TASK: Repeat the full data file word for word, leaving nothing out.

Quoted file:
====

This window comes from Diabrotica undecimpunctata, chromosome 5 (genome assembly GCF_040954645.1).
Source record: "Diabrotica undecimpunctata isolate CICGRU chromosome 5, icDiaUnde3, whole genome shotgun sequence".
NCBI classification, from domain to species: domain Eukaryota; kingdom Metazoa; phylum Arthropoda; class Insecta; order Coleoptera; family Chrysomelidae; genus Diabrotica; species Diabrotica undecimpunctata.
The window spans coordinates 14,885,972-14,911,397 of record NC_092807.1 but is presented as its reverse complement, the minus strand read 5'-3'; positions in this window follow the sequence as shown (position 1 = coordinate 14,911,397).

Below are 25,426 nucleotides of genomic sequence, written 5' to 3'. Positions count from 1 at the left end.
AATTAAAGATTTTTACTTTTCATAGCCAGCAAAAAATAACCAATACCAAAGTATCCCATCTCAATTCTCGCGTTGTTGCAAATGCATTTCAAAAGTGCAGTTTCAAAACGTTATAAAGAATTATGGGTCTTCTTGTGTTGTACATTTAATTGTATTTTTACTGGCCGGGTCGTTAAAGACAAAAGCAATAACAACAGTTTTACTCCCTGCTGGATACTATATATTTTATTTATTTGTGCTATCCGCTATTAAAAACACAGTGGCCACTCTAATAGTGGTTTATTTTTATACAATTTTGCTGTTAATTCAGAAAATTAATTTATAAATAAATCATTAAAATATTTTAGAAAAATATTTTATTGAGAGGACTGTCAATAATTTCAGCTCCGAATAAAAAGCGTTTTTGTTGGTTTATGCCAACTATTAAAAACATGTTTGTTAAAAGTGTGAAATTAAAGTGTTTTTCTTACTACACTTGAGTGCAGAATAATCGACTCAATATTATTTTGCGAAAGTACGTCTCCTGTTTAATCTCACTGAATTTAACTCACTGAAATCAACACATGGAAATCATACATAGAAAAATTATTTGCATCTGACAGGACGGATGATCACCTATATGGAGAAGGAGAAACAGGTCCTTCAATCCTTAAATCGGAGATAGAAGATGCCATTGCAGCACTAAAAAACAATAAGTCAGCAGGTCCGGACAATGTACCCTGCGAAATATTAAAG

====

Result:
This window comes from Diabrotica undecimpunctata, chromosome 5 (genome assembly GCF_040954645.1).
Source record: "Diabrotica undecimpunctata isolate CICGRU chromosome 5, icDiaUnde3, whole genome shotgun sequence".
NCBI classification, from domain to species: domain Eukaryota; kingdom Metazoa; phylum Arthropoda; class Insecta; order Coleoptera; family Chrysomelidae; genus Diabrotica; species Diabrotica undecimpunctata.
The window spans coordinates 14,885,972-14,911,397 of record NC_092807.1 but is presented as its reverse complement, the minus strand read 5'-3'; positions in this window follow the sequence as shown (position 1 = coordinate 14,911,397).

Below are 25,426 nucleotides of genomic sequence, written 5' to 3'. Positions count from 1 at the left end.
AATTAAAGATTTTTACTTTTCATAGCCAGCAAAAAATAACCAATACCAAAGTATCCCATCTCAATTCTCGCGTTGTTGCAAATGCATTTCAAAAGTGCAGTTTCAAAACGTTATAAAGAATTATGGGTCTTCTTGTGTTGTACATTTAATTGTATTTTTACTGGCCGGGTCGTTAAAGACAAAAGCAATAACAACAGTTTTACTCCCTGCTGGATACTATATATTTTATTTATTTGTGCTATCCGCTATTAAAAACACAGTGGCCACTCTAATAGTGGTTTATTTTTATACAATTTTGCTGTTAATTCAGAAAATTAATTTATAAATAAATCATTAAAATATTTTAGAAAAATATTTTATTGAGAGGACTGTCAATAATTTCAGCTCCGAATAAAAAGCGTTTTTGTTGGTTTATGCCAACTATTAAAAACATGTTTGTTAAAAGTGTGAAATTAAAGTGTTTTTCTTACTACACTTGAGTGCAGAATAATCGACTCAATATTATTTTGCGAAAGTACGTCTCCTGTTTAATCTCACTGAATTTAACTCACTGAAATCAACACATGGAAATCATACATAGAAAAATTATTTGCATCTGACAGGACGGATGATCACCTATATGGAGAAGGAGAAACAGGTCCTTCAATCCTTAAATCGGAGATAGAAGATGCCATTGCAGCACTAAAAAACAATAAGTCAGCAGGTCCGGACAATGTACCCTGCGAAATATTAAAG